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News - BANT - to join or not to join?

By Alison Belsham, edited by Christine Bailey

As the British Association for Applied Nutrition and Nutritional Therapy releases its new handbook of professional practice, we take a look at why newly qualified nutritional therapists (NTs) should join and why existing members should ensure their membership is up to date. 

The British Association for Applied Nutrition and Nutritional Therapy (BANT) is the professional body for NTs – and, for its members, plays an important role in their professional practice. As a professional association, it differs from the regulatory body, CNHC (see below), as it is run by its members to further their interests, both as a professional group and individually, if and when required. With its codes of professional practice, it advises NTs on professional conduct and how to maintain appropriate relationships with their clients. In turn, members are expected to uphold the codes and behave in a professional manner at all times.

Your association – working for you

So, how does becoming a member of BANT benefit the practitioner? This is summarised clearly in BANT’s mission statement: “to act as the professional body for NTs and those working in nutritional science; to promote high standards of education, training, practice and integrity in the profession; to promote the application of nutrition science; and to work towards the goal of having nutritional therapy available to all on the NHS”.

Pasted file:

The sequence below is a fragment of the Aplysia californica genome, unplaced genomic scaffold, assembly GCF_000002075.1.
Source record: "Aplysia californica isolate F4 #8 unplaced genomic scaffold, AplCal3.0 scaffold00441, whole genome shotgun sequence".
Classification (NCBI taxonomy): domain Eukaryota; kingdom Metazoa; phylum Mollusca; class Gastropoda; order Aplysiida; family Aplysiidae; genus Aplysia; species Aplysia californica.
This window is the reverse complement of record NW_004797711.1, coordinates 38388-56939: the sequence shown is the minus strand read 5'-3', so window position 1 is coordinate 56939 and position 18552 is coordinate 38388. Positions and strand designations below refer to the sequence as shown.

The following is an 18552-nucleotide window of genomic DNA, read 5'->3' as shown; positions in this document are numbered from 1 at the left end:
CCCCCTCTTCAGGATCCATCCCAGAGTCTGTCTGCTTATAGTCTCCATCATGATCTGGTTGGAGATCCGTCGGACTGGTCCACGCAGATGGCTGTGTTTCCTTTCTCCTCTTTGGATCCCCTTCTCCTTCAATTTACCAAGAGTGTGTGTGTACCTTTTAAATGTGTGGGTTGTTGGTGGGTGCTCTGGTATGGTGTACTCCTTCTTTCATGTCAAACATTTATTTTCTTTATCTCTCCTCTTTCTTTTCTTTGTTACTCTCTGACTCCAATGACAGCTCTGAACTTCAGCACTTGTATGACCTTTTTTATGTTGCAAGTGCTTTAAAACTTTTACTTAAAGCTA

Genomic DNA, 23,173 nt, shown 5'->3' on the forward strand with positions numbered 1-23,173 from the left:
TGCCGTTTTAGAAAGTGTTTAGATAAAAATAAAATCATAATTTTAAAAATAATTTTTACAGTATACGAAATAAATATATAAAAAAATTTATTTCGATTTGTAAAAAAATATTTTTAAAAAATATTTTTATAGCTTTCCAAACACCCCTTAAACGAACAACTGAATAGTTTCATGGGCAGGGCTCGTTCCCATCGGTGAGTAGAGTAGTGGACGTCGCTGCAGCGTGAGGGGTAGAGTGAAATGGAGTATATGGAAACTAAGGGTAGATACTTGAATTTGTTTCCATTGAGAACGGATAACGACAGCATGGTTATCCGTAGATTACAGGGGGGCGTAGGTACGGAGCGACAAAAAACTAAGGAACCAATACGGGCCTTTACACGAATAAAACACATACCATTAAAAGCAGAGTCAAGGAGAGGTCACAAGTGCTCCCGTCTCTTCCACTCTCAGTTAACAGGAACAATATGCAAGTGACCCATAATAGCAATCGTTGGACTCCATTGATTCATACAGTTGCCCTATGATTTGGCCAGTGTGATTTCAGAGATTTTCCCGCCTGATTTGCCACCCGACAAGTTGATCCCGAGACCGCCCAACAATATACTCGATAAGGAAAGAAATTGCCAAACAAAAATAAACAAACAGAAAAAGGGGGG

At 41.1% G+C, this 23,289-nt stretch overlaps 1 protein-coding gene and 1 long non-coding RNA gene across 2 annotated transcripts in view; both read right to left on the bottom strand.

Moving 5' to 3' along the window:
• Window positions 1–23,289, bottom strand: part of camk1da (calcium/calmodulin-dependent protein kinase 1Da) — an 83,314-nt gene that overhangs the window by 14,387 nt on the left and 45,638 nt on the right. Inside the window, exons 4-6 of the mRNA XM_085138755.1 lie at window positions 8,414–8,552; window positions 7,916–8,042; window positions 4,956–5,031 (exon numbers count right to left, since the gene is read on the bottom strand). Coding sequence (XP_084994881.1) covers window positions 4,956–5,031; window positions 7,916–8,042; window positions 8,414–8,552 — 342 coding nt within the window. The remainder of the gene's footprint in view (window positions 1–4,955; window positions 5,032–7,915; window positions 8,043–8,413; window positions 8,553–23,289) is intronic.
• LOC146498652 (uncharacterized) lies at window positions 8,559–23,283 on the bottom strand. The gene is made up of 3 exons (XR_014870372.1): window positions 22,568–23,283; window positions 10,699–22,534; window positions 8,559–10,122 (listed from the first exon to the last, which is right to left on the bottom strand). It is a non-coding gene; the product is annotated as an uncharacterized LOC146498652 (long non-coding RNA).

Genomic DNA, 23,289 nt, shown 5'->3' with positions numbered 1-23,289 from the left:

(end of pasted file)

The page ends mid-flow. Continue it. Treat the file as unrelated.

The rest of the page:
While mission statements are designed to be aspirational, on a day-to-day basis, this translates into a wealth of activities involving and working on behalf of members. Below the governing council, a tier of committees addresses areas such as membership, the members’ forum, PR, CPD and professional practice – and their activities range from producing the new codes of professional practice to organising regional co-ordinators, setting up the Nutripedia and Learning Zone websites, and manning the BANT stand at the Royal College of General Practitioners Conference and CAM Expo.